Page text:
Celebrating Project Success: 5 Things You Can Do
One of the by-products of being an engineer, a project manager, and having served over two decades in the military is that I tend to focus on what’s going wrong, or could go wrong, on a project instead of acknowledging project success.
While this is a great mind-set for solving problems and performing risk management, in the realm of managing people it falls short. Really, who wants a manager who’s always focusing on what one is doing wrong, or might do wrong?
That doesn’t sound like the type of manager I want to work for. It also doesn’t sound like the type of manager that I want to be.
The skills of problem recognition and solving seem to come easy to engineers and project managers, a by-product of training and personality. What project team members want is direction, adequate resources, and a manager who’s willing to celebrate project success no matter how small. This takes a little bit of committed focus, preparation and training to develop the skills for acknowledging, and celebrating, when things go right.
Celebrating Project Success One Win at a Time
We all know that projects are discrete events with an established start and finish. The natural tendency is to focus only on kickoffs and completions. In my industry, the architectural/engineering/construction industry, we hold a ground-breaking ceremony to celebrate a project start and a ribbon cutting ceremony to celebrate the opening of a new building.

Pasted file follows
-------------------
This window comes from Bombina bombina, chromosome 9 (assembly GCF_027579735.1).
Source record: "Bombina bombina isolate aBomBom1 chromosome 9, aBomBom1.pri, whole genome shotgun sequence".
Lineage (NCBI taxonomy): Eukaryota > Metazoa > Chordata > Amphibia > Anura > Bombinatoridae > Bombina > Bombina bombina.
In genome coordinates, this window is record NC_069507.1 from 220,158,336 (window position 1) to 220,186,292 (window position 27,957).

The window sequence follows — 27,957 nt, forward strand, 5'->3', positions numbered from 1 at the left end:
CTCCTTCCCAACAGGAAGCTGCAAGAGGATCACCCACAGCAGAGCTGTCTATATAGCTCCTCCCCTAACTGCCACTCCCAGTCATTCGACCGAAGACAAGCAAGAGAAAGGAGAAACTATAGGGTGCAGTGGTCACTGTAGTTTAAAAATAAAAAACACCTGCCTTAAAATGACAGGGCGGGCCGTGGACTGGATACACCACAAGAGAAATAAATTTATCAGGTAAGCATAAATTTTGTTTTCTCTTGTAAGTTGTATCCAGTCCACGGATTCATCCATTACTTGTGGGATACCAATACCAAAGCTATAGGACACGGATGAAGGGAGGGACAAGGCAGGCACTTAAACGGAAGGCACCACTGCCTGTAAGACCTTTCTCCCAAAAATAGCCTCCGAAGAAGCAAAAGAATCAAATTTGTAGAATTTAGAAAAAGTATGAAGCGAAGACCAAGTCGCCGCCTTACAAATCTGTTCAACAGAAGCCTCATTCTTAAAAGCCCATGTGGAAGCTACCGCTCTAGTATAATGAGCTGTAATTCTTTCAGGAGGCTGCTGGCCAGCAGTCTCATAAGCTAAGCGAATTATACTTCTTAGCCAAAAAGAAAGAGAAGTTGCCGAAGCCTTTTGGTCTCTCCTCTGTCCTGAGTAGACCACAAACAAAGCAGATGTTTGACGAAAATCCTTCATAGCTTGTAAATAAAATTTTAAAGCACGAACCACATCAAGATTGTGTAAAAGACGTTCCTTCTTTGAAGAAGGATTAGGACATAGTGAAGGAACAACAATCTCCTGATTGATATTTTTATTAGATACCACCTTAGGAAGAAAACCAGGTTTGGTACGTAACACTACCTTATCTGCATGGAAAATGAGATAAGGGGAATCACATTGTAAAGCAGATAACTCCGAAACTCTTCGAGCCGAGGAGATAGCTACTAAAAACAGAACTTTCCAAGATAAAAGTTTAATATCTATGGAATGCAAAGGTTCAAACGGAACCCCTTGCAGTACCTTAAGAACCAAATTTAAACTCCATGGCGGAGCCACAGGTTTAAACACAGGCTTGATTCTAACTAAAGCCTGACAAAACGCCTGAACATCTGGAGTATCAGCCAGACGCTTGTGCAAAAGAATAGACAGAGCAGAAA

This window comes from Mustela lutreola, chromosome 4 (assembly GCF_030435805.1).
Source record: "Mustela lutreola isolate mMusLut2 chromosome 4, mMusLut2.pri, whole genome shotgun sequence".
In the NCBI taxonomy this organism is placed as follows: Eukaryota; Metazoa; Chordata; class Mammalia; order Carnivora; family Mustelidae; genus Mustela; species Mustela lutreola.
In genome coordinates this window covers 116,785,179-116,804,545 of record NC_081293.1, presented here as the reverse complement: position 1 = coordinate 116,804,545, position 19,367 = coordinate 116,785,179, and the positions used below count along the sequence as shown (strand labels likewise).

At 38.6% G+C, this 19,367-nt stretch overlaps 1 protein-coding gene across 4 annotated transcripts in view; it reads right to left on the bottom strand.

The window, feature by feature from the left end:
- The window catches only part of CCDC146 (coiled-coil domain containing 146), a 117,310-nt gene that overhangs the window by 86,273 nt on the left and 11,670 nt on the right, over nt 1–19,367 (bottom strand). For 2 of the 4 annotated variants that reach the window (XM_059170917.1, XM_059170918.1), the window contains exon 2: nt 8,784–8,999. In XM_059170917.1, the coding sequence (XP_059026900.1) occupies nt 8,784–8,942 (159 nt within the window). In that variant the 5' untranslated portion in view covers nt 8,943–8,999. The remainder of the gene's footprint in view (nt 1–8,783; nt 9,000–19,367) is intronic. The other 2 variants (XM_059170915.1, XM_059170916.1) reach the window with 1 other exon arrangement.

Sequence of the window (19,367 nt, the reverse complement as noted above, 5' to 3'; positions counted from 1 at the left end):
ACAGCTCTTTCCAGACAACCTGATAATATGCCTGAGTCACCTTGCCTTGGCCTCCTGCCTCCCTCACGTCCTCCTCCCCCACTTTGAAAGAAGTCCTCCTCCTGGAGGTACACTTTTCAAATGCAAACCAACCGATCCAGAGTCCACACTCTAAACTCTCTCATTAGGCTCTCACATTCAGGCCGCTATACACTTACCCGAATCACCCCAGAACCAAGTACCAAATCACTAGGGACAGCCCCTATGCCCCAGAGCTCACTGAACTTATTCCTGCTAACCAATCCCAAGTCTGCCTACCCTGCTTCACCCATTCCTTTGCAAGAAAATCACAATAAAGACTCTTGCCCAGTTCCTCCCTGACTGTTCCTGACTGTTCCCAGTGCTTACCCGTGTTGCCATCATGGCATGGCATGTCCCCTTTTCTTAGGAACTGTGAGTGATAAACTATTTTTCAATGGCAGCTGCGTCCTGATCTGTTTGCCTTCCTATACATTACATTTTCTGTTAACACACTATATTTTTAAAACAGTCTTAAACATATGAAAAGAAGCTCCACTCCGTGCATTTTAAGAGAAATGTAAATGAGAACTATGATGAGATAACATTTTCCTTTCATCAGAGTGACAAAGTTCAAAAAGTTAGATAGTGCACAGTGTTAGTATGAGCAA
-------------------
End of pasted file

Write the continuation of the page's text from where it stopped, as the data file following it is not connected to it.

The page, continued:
But what if the project you’re working on has a long execution period? It’s not unusual for a construction project to take two or more years to complete. Are there not points for celebration that fall in between breaking ground and cutting ribbon? The answer is a definite yes. There are a lot of points for celebrating project success, as well as individual success.
There are numerous individual, team, and project activities that present opportunities to celebrate. Your job as a successful project manager is to be prepared to capitalize on these opportunities to create both culture and camaraderie on the project team.
While the Project Management Office may not have recognition and celebration on the priority list, you need to put it there. Celebrations and recognitions don’t need to be elaborate, they just need to occur. Here are five actions you can take to celebrate your project success and your project team.
Breaking out the gold shovels at the start of a project and the gold scissors at the end of a project signify two key milestones. However, there are going to be other key milestones on your projects and these present opportunities for celebration.
On a program I worked on, one key milestone was the award of the actual design and construction contract itself. The team worked very hard and there was a lot of high drama to even get to that point. This served as a prime point for celebrating project success, the team was able to make the contract award by the target date.
On your projects, identify key milestones and choose those that are make-or-break when it comes to project success. These will be prime opportunities for you to celebrate when the team hits the milestone successfully.
Letters of Appreciation
Project team members send the vast majority, maybe all, of their correspondence via email. While email can remain forever in the digital realm, it will never replace receipt of a hard copy letter of thanks. I used letters of appreciation throughout my career to recognize someone in word and ink for a job well done.